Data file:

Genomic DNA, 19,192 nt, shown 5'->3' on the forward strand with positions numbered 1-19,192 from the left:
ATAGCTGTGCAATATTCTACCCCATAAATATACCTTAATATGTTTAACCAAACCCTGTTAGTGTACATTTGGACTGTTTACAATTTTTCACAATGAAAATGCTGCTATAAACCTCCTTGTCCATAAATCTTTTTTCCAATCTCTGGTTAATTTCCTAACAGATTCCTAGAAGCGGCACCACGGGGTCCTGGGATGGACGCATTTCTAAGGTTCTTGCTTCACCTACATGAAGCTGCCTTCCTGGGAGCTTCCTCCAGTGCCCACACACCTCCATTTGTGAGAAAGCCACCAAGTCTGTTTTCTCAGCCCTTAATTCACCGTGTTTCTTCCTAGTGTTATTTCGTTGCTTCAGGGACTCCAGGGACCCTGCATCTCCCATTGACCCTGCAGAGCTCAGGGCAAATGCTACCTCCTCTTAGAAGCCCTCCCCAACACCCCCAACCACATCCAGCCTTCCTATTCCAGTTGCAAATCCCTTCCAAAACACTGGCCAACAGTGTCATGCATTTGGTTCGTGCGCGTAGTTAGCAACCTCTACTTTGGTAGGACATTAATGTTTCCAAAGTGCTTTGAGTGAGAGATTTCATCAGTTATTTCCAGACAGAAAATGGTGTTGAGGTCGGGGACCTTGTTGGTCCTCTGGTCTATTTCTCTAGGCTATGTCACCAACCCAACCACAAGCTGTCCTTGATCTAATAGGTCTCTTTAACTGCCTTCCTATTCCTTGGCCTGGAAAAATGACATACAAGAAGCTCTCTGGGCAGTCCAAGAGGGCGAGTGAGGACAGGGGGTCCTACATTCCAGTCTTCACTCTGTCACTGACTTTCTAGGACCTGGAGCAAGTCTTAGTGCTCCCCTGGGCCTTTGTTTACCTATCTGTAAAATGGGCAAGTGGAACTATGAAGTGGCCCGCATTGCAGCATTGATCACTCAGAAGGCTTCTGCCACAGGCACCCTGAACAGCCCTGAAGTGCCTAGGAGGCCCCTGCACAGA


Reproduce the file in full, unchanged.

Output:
Genomic DNA, 19,192 nt, shown 5'->3' on the forward strand with positions numbered 1-19,192 from the left:
ATAGCTGTGCAATATTCTACCCCATAAATATACCTTAATATGTTTAACCAAACCCTGTTAGTGTACATTTGGACTGTTTACAATTTTTCACAATGAAAATGCTGCTATAAACCTCCTTGTCCATAAATCTTTTTTCCAATCTCTGGTTAATTTCCTAACAGATTCCTAGAAGCGGCACCACGGGGTCCTGGGATGGACGCATTTCTAAGGTTCTTGCTTCACCTACATGAAGCTGCCTTCCTGGGAGCTTCCTCCAGTGCCCACACACCTCCATTTGTGAGAAAGCCACCAAGTCTGTTTTCTCAGCCCTTAATTCACCGTGTTTCTTCCTAGTGTTATTTCGTTGCTTCAGGGACTCCAGGGACCCTGCATCTCCCATTGACCCTGCAGAGCTCAGGGCAAATGCTACCTCCTCTTAGAAGCCCTCCCCAACACCCCCAACCACATCCAGCCTTCCTATTCCAGTTGCAAATCCCTTCCAAAACACTGGCCAACAGTGTCATGCATTTGGTTCGTGCGCGTAGTTAGCAACCTCTACTTTGGTAGGACATTAATGTTTCCAAAGTGCTTTGAGTGAGAGATTTCATCAGTTATTTCCAGACAGAAAATGGTGTTGAGGTCGGGGACCTTGTTGGTCCTCTGGTCTATTTCTCTAGGCTATGTCACCAACCCAACCACAAGCTGTCCTTGATCTAATAGGTCTCTTTAACTGCCTTCCTATTCCTTGGCCTGGAAAAATGACATACAAGAAGCTCTCTGGGCAGTCCAAGAGGGCGAGTGAGGACAGGGGGTCCTACATTCCAGTCTTCACTCTGTCACTGACTTTCTAGGACCTGGAGCAAGTCTTAGTGCTCCCCTGGGCCTTTGTTTACCTATCTGTAAAATGGGCAAGTGGAACTATGAAGTGGCCCGCATTGCAGCATTGATCACTCAGAAGGCTTCTGCCACAGGCACCCTGAACAGCCCTGAAGTGCCTAGGAGGCCCCTGCACAGA